The insurance adjuster talent war | PropertyCasualty360

The perfect storm of pandemic disruptions, The Great Resignation, and an aging insurance workforce have created a historic labor shortage in the insurance industry. The combination of pandemic disruptions, the Great Resignation, and an aging insurance workforce have created a historic labor shortage in the insurance industry. (Photo: ink drop/Adobe Stock)

With the departure of the baby boomer generation from the workforce, the insurance industry faces an inevitable employment gap. Intriguingly, the insurance sector employs most working individuals 50 and older, and within the next year, close to a quarter of insurance pros will be looking forward to retirement within a decade.

The United States Bureau of Labor Statistics has named this looming shortage “The Great Resignation.” A phenomenon created by the combination of an aging workforce, the wake of COVID-19, a changing labor market, challenging working environments, little career advancement or increased work demands, millions of baby boomers retiring, and the younger Generation Z increasing their expectations for a better work-life balance.

This amalgamation of events has heightened the desire to work from home; earn a greater wage with improved benefits, promotions and job growth; a lighter workload; and enhanced company engagement when hiring and seeking to retain staff. Unfortunately, combined with the baby boomer exodus in the insurance industry, a loss of experience and expertise is deeply felt. As a result, a war for talent, especially adjusters, has ensued for insurance companies attempting to meet demand. As veteran employees retire, how can insurance companies recruit young talent to serve as the next insurance leaders?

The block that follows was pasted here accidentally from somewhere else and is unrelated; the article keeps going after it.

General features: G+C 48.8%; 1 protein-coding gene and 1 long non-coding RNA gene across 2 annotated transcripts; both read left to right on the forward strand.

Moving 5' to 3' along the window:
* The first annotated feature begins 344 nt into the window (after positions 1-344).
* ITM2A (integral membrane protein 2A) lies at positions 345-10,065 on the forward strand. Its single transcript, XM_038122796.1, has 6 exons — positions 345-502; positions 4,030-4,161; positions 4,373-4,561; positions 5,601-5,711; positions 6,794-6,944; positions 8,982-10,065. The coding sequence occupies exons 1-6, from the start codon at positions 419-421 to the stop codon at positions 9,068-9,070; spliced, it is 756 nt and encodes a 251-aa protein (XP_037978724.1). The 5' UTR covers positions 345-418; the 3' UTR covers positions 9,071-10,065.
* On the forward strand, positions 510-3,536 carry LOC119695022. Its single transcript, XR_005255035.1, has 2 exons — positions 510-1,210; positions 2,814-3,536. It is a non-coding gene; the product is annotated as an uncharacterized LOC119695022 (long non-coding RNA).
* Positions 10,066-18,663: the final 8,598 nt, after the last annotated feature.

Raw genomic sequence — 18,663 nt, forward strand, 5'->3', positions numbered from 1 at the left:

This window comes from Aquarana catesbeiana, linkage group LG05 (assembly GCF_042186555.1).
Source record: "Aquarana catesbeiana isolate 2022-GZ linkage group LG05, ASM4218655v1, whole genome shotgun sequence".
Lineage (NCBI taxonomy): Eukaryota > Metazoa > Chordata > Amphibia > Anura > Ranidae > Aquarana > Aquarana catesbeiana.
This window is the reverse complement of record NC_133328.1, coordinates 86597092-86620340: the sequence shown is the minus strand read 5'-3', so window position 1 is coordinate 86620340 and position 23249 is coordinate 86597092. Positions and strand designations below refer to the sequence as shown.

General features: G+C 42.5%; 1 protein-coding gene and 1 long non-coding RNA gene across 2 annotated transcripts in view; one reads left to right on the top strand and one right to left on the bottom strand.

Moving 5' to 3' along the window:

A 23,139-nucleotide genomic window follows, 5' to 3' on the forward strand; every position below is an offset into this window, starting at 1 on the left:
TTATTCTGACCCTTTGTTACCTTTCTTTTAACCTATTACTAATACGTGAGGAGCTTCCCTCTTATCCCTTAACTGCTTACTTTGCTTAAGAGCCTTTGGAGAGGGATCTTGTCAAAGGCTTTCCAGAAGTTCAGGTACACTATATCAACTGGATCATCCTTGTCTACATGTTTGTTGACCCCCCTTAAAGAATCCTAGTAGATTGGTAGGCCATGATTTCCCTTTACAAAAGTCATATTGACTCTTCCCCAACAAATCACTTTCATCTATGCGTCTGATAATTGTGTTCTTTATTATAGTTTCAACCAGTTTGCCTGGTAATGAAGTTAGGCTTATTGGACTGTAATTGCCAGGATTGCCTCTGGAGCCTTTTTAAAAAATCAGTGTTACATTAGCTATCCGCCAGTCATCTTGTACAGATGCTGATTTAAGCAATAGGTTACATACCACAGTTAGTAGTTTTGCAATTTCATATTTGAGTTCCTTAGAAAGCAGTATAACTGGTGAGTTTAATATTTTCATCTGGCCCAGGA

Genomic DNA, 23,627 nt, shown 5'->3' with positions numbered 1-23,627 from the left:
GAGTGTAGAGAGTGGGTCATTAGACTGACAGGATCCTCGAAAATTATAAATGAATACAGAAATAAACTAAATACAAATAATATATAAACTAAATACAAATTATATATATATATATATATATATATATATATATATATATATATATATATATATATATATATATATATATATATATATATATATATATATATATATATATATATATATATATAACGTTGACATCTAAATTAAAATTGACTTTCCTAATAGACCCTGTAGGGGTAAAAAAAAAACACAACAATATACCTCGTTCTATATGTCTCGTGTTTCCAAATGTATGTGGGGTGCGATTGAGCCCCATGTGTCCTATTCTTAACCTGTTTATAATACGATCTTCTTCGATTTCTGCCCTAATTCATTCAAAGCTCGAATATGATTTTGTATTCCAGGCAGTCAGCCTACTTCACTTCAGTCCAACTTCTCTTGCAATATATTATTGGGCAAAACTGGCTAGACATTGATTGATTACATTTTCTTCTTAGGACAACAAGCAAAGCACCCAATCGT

The gig workforce & customer experience

Contract, temporary and freelance employment, now known as the gig workforce, has steadily become more popular in the last few years and an asset to the insurance industry. By welcoming the gig economy and its workers, recent retirements and sudden turnover can be mitigated. In addition, highly technical projects can be completed with specialized and skilled provisional workers.

Hiring a staff of full-time professionals is expensive and time-consuming; providing benefits, the potential for employee turnover, onboarding and other costs, and time-related incurrences are enough to make insurance companies hesitant to hire full-time employees, especially for short-term project support or seasonal needs. Flexible employees can be a welcomed solution to these issues.

For example, companies that offer technological claims solutions can utilize the expertise of gig workers in customer and call center support. Gig Customer Service (GigCX) is one gig cohort deployed to provide customer service and can be used to route service inquiries securely through a platform that distributes the questions to knowledgeable and passionate GigCX experts. Organizations are using GigCX to reap the benefits of always available, agile, highly motivated individuals who consistently deliver excellent customer service support without the high-cost salary.